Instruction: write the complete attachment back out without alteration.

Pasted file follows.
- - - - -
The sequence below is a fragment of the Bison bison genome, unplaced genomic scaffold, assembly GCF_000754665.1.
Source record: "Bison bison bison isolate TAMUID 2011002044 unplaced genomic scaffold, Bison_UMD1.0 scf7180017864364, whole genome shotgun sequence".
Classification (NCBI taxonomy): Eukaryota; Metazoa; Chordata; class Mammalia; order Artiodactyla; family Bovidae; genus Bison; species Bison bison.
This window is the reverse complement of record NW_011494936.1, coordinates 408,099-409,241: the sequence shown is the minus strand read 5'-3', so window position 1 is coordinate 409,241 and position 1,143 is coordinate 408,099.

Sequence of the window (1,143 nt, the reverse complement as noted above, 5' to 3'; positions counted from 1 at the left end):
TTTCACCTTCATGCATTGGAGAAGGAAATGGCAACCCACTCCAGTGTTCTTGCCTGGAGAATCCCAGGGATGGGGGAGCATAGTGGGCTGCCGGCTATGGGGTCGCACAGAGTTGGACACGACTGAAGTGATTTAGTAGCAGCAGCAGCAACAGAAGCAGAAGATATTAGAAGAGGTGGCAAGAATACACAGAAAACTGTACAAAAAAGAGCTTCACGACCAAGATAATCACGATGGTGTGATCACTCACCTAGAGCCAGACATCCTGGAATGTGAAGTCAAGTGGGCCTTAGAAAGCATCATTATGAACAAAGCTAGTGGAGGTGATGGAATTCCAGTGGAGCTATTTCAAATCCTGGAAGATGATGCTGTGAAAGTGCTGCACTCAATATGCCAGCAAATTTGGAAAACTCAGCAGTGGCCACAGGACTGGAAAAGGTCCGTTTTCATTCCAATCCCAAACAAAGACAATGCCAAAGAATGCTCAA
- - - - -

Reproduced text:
The sequence below is a fragment of the Bison bison genome, unplaced genomic scaffold, assembly GCF_000754665.1.
Source record: "Bison bison bison isolate TAMUID 2011002044 unplaced genomic scaffold, Bison_UMD1.0 scf7180017864364, whole genome shotgun sequence".
Classification (NCBI taxonomy): Eukaryota; Metazoa; Chordata; class Mammalia; order Artiodactyla; family Bovidae; genus Bison; species Bison bison.
This window is the reverse complement of record NW_011494936.1, coordinates 408,099-409,241: the sequence shown is the minus strand read 5'-3', so window position 1 is coordinate 409,241 and position 1,143 is coordinate 408,099.

Sequence of the window (1,143 nt, the reverse complement as noted above, 5' to 3'; positions counted from 1 at the left end):
TTTCACCTTCATGCATTGGAGAAGGAAATGGCAACCCACTCCAGTGTTCTTGCCTGGAGAATCCCAGGGATGGGGGAGCATAGTGGGCTGCCGGCTATGGGGTCGCACAGAGTTGGACACGACTGAAGTGATTTAGTAGCAGCAGCAGCAACAGAAGCAGAAGATATTAGAAGAGGTGGCAAGAATACACAGAAAACTGTACAAAAAAGAGCTTCACGACCAAGATAATCACGATGGTGTGATCACTCACCTAGAGCCAGACATCCTGGAATGTGAAGTCAAGTGGGCCTTAGAAAGCATCATTATGAACAAAGCTAGTGGAGGTGATGGAATTCCAGTGGAGCTATTTCAAATCCTGGAAGATGATGCTGTGAAAGTGCTGCACTCAATATGCCAGCAAATTTGGAAAACTCAGCAGTGGCCACAGGACTGGAAAAGGTCCGTTTTCATTCCAATCCCAAACAAAGACAATGCCAAAGAATGCTCAA